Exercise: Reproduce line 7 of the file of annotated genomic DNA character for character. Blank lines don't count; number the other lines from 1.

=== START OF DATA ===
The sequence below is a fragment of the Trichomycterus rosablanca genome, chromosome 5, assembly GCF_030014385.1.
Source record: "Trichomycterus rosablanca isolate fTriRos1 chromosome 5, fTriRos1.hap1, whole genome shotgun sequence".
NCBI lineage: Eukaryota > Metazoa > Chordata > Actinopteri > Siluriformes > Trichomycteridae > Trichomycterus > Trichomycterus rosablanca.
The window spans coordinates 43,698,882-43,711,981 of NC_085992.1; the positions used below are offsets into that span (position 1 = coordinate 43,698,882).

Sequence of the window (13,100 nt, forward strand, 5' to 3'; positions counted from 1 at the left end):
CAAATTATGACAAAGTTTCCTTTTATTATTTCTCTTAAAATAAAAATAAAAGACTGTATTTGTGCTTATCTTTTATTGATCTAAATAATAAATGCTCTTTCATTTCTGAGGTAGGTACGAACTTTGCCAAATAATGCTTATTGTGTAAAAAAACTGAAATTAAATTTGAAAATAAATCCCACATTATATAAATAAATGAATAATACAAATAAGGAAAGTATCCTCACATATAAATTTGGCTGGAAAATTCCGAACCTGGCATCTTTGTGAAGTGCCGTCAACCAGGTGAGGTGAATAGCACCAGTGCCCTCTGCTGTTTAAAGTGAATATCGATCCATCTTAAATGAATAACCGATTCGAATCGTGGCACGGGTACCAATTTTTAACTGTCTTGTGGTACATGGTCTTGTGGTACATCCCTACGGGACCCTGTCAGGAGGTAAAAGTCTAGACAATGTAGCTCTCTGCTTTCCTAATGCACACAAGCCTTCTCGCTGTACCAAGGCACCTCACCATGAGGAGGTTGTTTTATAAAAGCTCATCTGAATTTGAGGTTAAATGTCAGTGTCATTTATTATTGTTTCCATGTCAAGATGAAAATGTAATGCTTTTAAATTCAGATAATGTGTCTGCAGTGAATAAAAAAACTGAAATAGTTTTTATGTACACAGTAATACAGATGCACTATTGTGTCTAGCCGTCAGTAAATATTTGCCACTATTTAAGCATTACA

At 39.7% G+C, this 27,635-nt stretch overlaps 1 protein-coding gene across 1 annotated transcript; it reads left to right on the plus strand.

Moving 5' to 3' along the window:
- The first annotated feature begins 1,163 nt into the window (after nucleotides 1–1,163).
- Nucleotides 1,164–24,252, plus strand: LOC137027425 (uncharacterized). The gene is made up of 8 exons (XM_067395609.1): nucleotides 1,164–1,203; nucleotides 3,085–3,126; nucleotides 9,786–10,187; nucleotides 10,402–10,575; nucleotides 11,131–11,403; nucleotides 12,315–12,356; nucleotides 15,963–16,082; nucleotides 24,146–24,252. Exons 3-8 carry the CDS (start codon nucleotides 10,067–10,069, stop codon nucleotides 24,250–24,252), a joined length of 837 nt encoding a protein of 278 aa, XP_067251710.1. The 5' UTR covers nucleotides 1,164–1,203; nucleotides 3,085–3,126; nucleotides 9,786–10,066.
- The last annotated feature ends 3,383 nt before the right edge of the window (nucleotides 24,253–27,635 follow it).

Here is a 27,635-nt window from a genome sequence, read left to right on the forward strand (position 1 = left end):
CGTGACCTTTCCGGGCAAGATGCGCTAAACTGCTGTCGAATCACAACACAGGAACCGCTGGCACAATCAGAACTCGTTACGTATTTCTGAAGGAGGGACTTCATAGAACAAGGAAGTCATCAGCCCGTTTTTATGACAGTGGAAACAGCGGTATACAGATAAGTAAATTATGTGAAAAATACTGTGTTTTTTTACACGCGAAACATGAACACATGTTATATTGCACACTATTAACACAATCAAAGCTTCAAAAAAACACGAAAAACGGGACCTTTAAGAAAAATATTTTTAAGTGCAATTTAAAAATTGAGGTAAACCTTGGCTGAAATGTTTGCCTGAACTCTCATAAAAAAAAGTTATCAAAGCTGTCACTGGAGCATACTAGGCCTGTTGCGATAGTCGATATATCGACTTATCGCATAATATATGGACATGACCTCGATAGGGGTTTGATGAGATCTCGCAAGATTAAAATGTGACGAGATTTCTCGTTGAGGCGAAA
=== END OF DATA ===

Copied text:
At 39.7% G+C, this 27,635-nt stretch overlaps 1 protein-coding gene across 1 annotated transcript; it reads left to right on the plus strand.